Close Menu

Only 11% of Brits know what Pet Nat is

Only one in nine (11%) Brits have an understanding of what Pet Nat is, according to a new wine report by Marks & Spencer.

The first ever wine report compiled by UK retailer M&S has revealed some confusion in Great Britain about what, exactly, Pet Nat is.

Many of those surveyed for the report mistook Pet Nat for a piece of winemaking equipment used to sort grapes.

The research also highlighted that 29% of Brits would refuse to drink or serve a wine that was cloudy, which further complicates the UK’s relationship with the hazy sparkling wine style.

Pétillant Naturel (or Pet Nat) is a natural, unfiltered sparkling wine made using a process where the yeast is left in the bottle after fermentation. Indeed, Pet Nat is bottled while it is still fermenting. While the style has long found popularity with a niche following, often perceived as “hipster bubbles”, in May 2024 Marks & Spencer caused a stir when it became the first UK supermarket to stock a Pet Nat, indicating that the fizz may be becoming more mainstream.

The fact that Pet Nat is often lower in alcohol than Champagne and other sparkling wines may also strike a chord with a younger generation of consumers which are increasingly seeking out no-and-low alternatives. If only they knew what it was.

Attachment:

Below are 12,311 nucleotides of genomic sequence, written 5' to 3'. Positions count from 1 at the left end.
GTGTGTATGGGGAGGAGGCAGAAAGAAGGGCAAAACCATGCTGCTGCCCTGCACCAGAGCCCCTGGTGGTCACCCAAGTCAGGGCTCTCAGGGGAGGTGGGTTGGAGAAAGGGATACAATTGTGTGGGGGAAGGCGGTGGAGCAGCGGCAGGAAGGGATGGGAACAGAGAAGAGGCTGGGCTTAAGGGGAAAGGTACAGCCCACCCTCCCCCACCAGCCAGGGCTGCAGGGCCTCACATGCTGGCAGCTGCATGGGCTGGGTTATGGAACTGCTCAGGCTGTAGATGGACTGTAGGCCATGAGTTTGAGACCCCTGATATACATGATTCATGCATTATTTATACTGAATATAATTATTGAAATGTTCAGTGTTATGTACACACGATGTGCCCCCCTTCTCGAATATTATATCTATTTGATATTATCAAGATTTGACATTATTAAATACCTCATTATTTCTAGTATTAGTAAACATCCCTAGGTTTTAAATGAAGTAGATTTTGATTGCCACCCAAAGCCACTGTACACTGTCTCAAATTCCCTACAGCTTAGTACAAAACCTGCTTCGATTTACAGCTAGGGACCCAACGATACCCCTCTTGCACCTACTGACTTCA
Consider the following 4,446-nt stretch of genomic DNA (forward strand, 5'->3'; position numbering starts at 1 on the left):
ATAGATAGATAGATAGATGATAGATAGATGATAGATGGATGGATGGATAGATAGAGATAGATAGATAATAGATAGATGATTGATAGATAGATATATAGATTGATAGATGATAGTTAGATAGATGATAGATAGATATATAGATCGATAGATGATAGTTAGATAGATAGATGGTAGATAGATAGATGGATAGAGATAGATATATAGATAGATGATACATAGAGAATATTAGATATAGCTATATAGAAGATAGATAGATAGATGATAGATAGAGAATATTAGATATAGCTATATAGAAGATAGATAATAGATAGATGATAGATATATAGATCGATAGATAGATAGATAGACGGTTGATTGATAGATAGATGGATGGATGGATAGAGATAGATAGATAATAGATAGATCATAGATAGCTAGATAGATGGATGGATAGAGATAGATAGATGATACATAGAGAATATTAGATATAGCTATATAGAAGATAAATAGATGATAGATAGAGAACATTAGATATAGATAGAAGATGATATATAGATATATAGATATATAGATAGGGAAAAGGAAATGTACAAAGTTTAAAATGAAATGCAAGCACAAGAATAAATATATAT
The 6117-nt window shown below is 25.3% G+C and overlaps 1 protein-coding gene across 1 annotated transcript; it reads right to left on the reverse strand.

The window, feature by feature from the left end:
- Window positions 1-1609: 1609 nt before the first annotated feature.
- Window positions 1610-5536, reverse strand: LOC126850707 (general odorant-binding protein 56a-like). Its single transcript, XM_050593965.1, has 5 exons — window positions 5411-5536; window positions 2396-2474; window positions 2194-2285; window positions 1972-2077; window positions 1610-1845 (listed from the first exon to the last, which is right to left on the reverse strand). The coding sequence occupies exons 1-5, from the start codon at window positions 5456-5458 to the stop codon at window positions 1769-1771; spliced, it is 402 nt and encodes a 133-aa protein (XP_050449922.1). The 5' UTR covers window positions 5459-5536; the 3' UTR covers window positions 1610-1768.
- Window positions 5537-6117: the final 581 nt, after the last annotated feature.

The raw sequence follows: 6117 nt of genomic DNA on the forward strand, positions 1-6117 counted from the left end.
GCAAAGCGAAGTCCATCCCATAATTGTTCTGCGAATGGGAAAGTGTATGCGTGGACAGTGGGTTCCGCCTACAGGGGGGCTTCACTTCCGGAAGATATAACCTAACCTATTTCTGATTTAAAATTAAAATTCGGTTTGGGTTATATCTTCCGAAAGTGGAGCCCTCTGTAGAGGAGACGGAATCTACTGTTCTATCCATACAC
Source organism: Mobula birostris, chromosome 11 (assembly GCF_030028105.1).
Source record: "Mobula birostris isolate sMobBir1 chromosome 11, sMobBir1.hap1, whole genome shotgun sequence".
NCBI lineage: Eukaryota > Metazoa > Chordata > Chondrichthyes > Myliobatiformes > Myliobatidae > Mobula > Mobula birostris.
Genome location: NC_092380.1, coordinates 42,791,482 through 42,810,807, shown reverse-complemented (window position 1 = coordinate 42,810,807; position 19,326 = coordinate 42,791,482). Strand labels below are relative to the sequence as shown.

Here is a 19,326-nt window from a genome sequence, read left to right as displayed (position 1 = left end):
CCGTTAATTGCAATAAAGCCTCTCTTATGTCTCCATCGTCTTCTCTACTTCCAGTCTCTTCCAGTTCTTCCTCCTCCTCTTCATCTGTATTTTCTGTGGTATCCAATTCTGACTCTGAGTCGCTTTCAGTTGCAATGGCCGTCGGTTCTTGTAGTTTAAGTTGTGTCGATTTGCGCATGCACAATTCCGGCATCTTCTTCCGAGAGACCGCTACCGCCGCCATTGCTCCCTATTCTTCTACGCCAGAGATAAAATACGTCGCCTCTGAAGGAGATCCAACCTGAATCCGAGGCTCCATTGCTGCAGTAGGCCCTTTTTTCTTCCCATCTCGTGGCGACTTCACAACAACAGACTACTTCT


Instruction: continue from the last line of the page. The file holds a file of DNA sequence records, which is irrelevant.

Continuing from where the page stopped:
Additionally, Pet Nats tend to be sealed with a crown cap rather than a cork, so the category has the potential to piggyback on the success of craft beer. Could there be an opportunity for a collaboration?

M&S now has two Pet Nats on its roster: Rose Pet Nat Brut for £15; and New Theory Pot Luck Pet Nat, £22. The former is produced from Pinot Noir, Meunier, Chardonnay and Pinot Gris from Heppington Vineyard in Kent, while the latter is a ‘modern take’ on the style using South African grape Pinotage, grown in Swartland.

UK wine and spirits supplier Enotria & Coe currently lists four Pet Nats on its website (price available on request), hailing from Northern Spain and Abruzzo, Italy, while North South Wines has 11 on its books from France, Italy, Australia and the UK.

In fact more and more UK vineyards are getting in on the action, with the likes of Tillingham, Davenport Vineyard, Trevviban Mill, Whinyard Rocks and Ancre Hill (the latter two both in Wales), all making their own Pet Nat expressions.

To learn how climate change is impacting the fermentation process click here.




It looks like you're in Asia, would you like to be redirected to the Drinks Business Asia edition?

Yes, take me to the Asia edition No